An investment into Nifty TRI since the year 1997 would grow over 22 times, whereas that in Warren Buffett’s Berkshire Hathaway stock would grow over 27 times in the same period. Impressive, huh? Now, get ready for the magic: an equal split of investment into the two – Nifty TRI and Warren Buffett’s Berkshire Hathaway stock – since the year 1997 would grow a massive 35 times, which is much higher than the individual returns in either of these two investments. How does this magic happen? DSP Mutual Fund Managing Director & CEO Kalpen Parekh spoke to FinancialExpress.com to reveal the trick.
Investment returns in 26 years since 1997:
Nifty TRI: 2243%
Berkshire Hathaway: 2658% (absolute INR returns)
50:50 in Nifty TRI + Berkshire Hathaway: 3466% (absolute INR returns)
Source: DSP Mutual Fund research, shared by Kalpen Parekh
The trick behind this magic lies in diversification into good quality investments, with low correlation, rebalanced periodically to the desired proportion. Yes, if that has begun to sound boring already, please read the numbers above once again; maybe that’ll bring your interest back into reading further.
Diversifying into assets with low correlation
Blending two or more good quality investments could give an investor higher returns than investing in just one, if those asset classes have a relatively low correlation to each other. In the long term, good quality investments usually grow; however, to protect the portfolio in the short term when a particular asset class doesn’t perform well, the pool of returns from various sources could cut the downside risk.
Asset allocation doesn’t work in isolation – a key factor to be considered is rebalancing. When one of the assets in a portfolio underperforms, the investor could either put more money into it, or move some money from the asset performing well to the underperformer, to bring the total corpus close to the original allocation ratio. Because of the low correlation, chances are all assets would not fall in similar measure at the same time; though, there’s no certainty.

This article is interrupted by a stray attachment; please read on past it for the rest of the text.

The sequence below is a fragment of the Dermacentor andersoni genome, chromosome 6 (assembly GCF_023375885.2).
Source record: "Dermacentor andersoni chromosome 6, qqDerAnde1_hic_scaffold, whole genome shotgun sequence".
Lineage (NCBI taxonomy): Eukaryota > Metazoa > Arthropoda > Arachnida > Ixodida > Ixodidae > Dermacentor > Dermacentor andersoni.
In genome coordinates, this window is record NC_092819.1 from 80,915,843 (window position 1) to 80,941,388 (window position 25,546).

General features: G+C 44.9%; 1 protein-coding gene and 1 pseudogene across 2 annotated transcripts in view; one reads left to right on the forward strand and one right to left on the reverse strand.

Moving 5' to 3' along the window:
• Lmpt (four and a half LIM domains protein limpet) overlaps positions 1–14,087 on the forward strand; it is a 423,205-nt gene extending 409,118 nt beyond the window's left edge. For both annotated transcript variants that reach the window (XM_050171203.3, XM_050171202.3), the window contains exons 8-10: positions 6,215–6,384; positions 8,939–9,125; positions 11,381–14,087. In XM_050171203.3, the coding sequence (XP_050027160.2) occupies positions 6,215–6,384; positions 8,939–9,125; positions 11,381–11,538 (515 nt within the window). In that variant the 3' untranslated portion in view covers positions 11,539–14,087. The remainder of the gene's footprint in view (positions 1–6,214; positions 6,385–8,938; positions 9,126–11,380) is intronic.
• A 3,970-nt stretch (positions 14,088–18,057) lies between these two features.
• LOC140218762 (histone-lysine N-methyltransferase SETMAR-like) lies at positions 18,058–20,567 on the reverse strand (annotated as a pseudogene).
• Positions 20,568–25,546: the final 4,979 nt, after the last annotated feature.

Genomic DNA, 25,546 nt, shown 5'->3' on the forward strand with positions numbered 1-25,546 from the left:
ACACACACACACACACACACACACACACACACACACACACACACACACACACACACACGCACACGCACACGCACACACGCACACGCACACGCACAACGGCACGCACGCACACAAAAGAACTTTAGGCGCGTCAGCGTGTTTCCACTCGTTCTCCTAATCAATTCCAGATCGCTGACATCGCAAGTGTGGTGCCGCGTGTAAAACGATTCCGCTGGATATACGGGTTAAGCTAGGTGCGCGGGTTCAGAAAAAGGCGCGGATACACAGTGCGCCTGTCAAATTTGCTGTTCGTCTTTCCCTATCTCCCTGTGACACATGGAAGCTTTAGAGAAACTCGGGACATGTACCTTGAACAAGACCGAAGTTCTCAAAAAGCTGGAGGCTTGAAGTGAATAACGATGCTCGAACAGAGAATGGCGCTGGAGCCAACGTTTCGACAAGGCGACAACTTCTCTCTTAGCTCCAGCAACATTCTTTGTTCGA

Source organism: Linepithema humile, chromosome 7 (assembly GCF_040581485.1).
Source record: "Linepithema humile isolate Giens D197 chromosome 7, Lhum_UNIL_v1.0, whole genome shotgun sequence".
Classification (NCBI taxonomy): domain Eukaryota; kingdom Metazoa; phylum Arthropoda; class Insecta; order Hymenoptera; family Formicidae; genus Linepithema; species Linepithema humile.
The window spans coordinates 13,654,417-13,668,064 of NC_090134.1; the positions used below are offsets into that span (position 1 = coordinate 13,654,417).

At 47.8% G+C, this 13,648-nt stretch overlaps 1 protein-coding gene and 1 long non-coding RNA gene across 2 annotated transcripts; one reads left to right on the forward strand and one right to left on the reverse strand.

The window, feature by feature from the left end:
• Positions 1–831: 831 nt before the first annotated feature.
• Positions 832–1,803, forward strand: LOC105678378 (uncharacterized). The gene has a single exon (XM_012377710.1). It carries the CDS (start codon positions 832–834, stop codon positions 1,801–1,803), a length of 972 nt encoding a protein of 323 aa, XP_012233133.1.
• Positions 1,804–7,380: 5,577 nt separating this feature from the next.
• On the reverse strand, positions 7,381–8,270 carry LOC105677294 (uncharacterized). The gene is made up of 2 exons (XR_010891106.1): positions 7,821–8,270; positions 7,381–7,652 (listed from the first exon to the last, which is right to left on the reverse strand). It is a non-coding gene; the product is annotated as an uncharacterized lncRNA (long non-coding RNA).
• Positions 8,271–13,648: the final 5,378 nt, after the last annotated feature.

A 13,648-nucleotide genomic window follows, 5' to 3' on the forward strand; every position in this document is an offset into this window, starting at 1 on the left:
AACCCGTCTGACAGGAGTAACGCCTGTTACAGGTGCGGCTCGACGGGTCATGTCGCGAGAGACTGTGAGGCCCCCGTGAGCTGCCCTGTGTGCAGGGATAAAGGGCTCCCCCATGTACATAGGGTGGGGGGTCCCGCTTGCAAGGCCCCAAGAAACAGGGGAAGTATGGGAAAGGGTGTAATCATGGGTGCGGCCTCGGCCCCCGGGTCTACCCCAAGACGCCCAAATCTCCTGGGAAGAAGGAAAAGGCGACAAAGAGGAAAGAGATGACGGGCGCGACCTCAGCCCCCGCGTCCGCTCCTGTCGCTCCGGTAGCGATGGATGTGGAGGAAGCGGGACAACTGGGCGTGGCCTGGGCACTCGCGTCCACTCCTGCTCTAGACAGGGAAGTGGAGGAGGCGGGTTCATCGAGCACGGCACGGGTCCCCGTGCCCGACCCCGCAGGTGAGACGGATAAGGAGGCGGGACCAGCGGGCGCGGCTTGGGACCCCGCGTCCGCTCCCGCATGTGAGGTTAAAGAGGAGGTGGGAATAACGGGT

Choosing strong investment assets
Now, while this may go against traditional sensibilities, Kalpen Parekh explained the logic – if the underlying assets are fundamentally strong, a bout of underperformance in any one would not derail its long-term trajectory. Therefore, investing when an asset is down could generate higher returns in the long run. This may limit overall investor returns to some extent in the short term, but the trade-off for less downside risk and reduced volatility might be worth it for some investors, he said.
An important factor to consider is that every security or asset class chosen must be backed by strong fundamentals. If the investment is fundamentally strong, then it is more likely to survive and grow. The onus of picking the right asset class and stock remains with the investors, Kalpen Parekh said. The future is unpredictable, he said, adding that especially since the present performance gives no indication or insights into future performance. Short-term trends change rapidly and rebalancing, along with portfolio diversification, helps protect the portfolio from this heightened risk and volatility.